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I've been trying to make some changes in my iptables firewall and don't seem to understand a few things. First let me say that my purpose is to get a stable 1:1 NAT working. I have 5 static IPs on from my ISP and I wanted to assign two of them to internal systems from which my roomate and I play online games. I don't want to do a bridging firewall.
To tackle this problem I installed two extra NICs on the WAN side and assigned them real routable IPs. I then added two statements in my iptables firewall to NAT two private side IPs to the two real IPs. These are the statements I used:
The problem is that while I can get out on the internet using this configuration, it appears that each NAT is using the WAN side IP from eth0. If they are both somehow using the eth0 IP then this defeats the purpose of having two seperate NATs for my gaming systems.
Is there something I'm missing here? I'm just trying to setup some kind of 1:1 NAT so that I can use my private side address scheme for my internal network and still be able to have a complete set of ports for each of these gaming systems to utilize. I'm completely out of ideas here.
The reason I have setup two WAN side NICs is because even through I can use aliasing to setup these real IPs (eth0:1 & eth0:2), iptables 1.2.8a will not seem to recognize these designations for an interface. In other words I can write a statement which uses eth0 but not eth0:1. I have no idea why. I just assumed it was a limitation of iptables.
What I'm trying to do is setup two WAN side IPs which will be NATed to two private side IPs. In other words I'd like 68.x.x.1 to be NATed to 192.168.0.5 and 68.x.x.2 to be NATed to 192.168.0.6. The reason for this is that these two systems are for playing games. Many of the games I have will use the exact same ports for a connection. Either that is something that was set in the game code (like the decision to use the DirectPlay ports) or the game programmers just decided to use a particular port for everyone with a copy of the game. Since there is overlap in game ports, my only solution is to use two different WAN side IPs and map two different private side IPs to them.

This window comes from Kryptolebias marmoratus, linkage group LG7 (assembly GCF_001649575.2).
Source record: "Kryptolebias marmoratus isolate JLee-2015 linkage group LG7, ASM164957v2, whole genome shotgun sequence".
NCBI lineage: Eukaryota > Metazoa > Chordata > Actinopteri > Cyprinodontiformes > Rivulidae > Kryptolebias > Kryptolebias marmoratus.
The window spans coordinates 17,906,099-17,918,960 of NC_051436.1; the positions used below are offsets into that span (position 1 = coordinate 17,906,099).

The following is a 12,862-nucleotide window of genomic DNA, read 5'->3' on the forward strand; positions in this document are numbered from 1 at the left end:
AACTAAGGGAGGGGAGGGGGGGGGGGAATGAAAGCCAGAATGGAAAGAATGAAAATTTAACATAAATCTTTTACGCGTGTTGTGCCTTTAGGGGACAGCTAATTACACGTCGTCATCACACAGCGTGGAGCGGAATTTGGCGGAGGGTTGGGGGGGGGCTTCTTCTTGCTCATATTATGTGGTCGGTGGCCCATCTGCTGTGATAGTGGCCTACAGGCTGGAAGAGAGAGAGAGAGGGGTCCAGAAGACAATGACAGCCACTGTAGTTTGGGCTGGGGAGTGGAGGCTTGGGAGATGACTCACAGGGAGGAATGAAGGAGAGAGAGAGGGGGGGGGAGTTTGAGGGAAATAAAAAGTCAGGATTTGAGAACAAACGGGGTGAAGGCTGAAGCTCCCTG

So on my system I will have eth0, eth2, & eth3 assigned real routable WAN side IPs with eth1 being a private side IP. The two game systems will connect through eth1 and be NATed to eth2 & eth2. All other systems on the LAN will use the standard NAT provided on eth0 since they do not have specific requirements for the same ports (web surfing, etc).
Apparently iptables will not accept 'eth0:1' as an interface designation. Like I said...I have no idea why. Weird huh? I can assign IPs to eth0:1, eth0:2, eth0:3 all day long but iptables still won't recognize a statement with an aliased interface designation in it.
Thanks for those statements. I'll try them out tonight. I think I tried something similar to them at one point but I'm not sure I got the syntax correct. I'll see if yours work any better. They look like they should work to me. I'll let you know how it turns out.
$IPT -t nat -A POSTROUTING -s $LAN -o eth0:1 -j SNAT --to-source $WANIP
but I can write...
$IPT -t nat -A POSTROUTING -s $LAN -o eth0 -j SNAT --to-source $WANIP
Well, I've never tested iptables on multi-ip assigned NIC, but I don't understand what for do you need 'eth0:1' phrase.
I've always seen the '-i ethN' or '-o ethN' as physical definition of the NIC. The 'ethN:1' is logical one - the packet will be received or send via physical ethN.
So assuming the ethN:1 is acceptable in iptables rule what will be the meaning of it and what will be the difference in comparison with the rule containing ethN:0?
The ethx:x format is for assigning an alias, or a 'virutal' interface. In order for all of this to work I must have multiple WAN side IP addresses. Your assertion was that I did not need mulltiple NICs assigned with real IPs on the WAN side. I was trying to explain why this was necessary.